NEW YORK (MainStreet) -- Some companies ask candidates to describe their strengths and weaknesses during a job interview, while others such as global consulting firm Bain & Co., ask applicants to figure out how many ping pong balls can fit into the overhead compartment of a 747 plane.

In recent years, tech companies including


(GOOG) - Get Report

have developed a reputation for conducting tough interviews, but according to a recent survey by, a job search engine, it's really consulting groups such as Bain & Co. that ask candidates the most difficult questions.

Glassdoor analyzed employee reviews for dozens of companies on its site to pinpoint the organizations with the most daunting interviews and found consulting firms dominated the very top of the list, while Google ranked down at No. 21, just behind fellow tech giants


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Consulting companies have the most daunting interviews with situational problems that job candidates have to reason through.

So what is it that makes interviewing at a consulting company so difficult?

"With consulting companies, the questions aren't just about your resume. It's also situational problems that job candidates have to reason through to find a solution," said Samantha Zupan, a spokeswoman for Glassdoor. "And we all know it's really stressful to have to go deep into those questions and try to shine while coming up with an answer."

Just because these companies have tough interviews doesn't make them bad places to work. In fact, just the opposite seems to be true. Glassdoor's reviews found that employees were generally satisfied with most of the companies on this list, despite the difficult interview process. As Zupan points out, these tough interview questions arguably help companies find the most suitable workers and help workers determine if the company is right for them, so both are more satisfied in the long run.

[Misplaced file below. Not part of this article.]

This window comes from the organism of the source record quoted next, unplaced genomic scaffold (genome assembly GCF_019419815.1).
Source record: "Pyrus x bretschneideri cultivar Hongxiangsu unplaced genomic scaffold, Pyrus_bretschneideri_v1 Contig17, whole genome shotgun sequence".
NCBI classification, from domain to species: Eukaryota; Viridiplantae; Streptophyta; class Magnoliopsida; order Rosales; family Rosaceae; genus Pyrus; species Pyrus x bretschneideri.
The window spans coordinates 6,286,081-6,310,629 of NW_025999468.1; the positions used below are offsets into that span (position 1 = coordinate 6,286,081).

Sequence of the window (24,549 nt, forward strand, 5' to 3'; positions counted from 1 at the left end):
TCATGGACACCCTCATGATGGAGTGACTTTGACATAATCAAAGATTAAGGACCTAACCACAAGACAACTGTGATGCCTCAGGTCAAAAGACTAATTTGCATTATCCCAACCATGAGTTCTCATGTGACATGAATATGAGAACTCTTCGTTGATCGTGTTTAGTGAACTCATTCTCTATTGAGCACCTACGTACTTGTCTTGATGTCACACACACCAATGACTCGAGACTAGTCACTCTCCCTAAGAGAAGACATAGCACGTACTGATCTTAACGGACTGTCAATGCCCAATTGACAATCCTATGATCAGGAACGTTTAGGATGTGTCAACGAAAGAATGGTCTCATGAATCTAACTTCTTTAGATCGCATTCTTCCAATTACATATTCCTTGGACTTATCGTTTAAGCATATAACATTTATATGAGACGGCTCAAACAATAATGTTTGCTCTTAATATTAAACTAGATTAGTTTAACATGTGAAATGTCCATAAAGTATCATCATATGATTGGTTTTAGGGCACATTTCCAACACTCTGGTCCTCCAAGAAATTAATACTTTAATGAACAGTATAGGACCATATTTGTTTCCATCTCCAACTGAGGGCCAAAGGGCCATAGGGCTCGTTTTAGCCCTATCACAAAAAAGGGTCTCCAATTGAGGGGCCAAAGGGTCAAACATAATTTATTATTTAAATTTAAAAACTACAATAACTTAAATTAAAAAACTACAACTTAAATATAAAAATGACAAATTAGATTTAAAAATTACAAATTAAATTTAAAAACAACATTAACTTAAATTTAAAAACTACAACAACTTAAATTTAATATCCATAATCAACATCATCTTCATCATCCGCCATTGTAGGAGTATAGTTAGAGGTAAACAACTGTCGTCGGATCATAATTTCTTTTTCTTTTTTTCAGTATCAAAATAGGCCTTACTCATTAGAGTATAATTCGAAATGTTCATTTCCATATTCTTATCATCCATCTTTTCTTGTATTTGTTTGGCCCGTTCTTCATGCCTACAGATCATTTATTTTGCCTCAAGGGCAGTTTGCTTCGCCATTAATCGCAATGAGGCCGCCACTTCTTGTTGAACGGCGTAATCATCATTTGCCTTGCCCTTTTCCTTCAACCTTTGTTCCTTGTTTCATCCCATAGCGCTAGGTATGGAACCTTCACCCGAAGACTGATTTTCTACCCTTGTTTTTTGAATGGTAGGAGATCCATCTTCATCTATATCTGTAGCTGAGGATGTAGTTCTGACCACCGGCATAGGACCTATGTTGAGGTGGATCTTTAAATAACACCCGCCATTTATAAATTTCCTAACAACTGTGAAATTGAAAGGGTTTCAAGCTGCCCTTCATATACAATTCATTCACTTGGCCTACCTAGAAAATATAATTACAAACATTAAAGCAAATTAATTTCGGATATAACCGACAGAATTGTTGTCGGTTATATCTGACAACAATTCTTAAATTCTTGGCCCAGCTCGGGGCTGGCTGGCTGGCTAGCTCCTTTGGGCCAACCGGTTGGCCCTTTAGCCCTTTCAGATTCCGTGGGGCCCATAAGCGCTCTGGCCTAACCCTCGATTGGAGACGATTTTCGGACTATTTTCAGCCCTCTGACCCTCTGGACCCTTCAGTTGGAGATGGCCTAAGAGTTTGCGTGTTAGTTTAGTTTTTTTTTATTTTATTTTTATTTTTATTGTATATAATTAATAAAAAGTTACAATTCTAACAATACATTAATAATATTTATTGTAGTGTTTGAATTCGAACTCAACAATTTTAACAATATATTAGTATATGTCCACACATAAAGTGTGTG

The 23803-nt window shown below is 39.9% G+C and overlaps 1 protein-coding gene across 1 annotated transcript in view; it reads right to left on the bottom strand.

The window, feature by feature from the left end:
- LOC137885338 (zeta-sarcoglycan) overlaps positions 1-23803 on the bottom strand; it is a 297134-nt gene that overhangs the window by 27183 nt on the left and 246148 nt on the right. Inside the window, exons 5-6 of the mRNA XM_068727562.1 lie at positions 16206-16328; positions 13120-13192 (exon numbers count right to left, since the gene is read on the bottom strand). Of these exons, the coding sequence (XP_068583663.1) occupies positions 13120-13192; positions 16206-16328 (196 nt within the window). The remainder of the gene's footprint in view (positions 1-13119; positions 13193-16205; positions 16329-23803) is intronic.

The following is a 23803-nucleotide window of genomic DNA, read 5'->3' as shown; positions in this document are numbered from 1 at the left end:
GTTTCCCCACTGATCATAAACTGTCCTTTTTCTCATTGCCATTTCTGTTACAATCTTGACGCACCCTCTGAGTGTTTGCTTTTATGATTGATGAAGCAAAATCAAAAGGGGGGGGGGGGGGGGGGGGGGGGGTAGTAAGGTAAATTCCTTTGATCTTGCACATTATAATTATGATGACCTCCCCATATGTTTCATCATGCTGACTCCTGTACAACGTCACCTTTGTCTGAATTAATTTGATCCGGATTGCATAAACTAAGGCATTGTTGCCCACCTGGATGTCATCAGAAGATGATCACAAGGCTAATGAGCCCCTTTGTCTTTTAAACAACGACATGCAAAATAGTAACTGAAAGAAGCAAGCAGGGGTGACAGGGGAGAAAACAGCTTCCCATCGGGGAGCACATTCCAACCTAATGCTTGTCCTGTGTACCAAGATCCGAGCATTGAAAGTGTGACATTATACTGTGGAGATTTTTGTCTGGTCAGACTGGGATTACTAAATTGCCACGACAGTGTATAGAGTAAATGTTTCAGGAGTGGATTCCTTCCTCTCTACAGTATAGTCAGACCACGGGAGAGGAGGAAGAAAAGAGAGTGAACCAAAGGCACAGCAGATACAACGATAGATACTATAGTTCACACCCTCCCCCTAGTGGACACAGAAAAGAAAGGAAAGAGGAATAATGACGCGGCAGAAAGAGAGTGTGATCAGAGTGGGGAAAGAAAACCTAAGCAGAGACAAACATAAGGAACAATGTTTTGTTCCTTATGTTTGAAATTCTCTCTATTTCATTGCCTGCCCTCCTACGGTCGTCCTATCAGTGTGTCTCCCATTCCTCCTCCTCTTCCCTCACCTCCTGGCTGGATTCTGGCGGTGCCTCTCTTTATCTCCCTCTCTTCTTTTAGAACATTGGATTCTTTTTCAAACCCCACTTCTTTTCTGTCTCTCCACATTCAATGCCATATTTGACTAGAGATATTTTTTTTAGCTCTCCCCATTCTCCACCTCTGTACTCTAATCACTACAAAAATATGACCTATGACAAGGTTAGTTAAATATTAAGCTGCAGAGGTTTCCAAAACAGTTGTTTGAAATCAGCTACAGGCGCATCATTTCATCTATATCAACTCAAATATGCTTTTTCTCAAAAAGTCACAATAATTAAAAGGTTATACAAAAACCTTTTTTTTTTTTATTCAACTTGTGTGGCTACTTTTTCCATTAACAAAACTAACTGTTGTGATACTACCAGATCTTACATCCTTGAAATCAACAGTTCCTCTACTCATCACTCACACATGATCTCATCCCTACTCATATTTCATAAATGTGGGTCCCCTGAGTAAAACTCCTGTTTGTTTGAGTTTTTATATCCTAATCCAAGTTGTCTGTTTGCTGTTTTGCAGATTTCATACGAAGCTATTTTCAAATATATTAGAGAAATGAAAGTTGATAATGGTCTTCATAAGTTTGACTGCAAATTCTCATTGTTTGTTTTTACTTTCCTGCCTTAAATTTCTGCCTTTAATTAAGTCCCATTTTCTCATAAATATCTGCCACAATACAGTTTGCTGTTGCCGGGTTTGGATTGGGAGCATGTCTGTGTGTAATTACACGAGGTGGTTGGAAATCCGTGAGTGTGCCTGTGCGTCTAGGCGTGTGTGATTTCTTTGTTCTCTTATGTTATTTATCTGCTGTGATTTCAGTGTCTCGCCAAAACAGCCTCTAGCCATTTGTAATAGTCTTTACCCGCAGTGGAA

Following are the 10 companies with the hardest interview questions, ranked on a scale of one to five, with five being the hardest, along with some sample questions from each company, as provided to Glassdoor by their employees. Start preparing for the interview now:


(BP) - Get Report

BP may be infamous for

other reasons

, but it turns out the oil company is also notorious for its job interviews.

Interview difficulty rating:


"How many volts does it take to power an offshore rig?" -- For an engineering internship.

"If you had to change a tire how would you do it?" -- For a mechanical engineering position.

Red Ventures

This South Carolina-based

marketing group

boasts that it has been called the next Google, but in reality the company has surpassed Google at least in terms of the interview process. Unlike some of the other companies on this list, though, its questions often veer toward the eccentric rather than problem solving.

Interview difficulty rating:


"If you were an animal, what animal would you be?" -- For a regional account representative.

"Tell me a joke." -- For a sales agent.

A.T. Kearney

A.T. Kearney is the first of several consulting firms to make the list, and focuses mainly on working with companies to be more

socially responsible

, perhaps most notably by improving their environmental sustainability.

Interview difficulty rating:


"What companies in the Polish energy sector do you know?" -- For a business analyst position.

"How big is the market size for wheelchairs in Shanghai?" -- For a business analyst position.

Teach for America

Teach for America is known for being one of the most challenging -- though rewarding -- experiences a young adult can undertake, training recent college graduates to teach in low-income public schools around the country. Given the stress that comes with the job, it should come as little surprise that the organization would have a particularly difficult interview process to weed out applicants.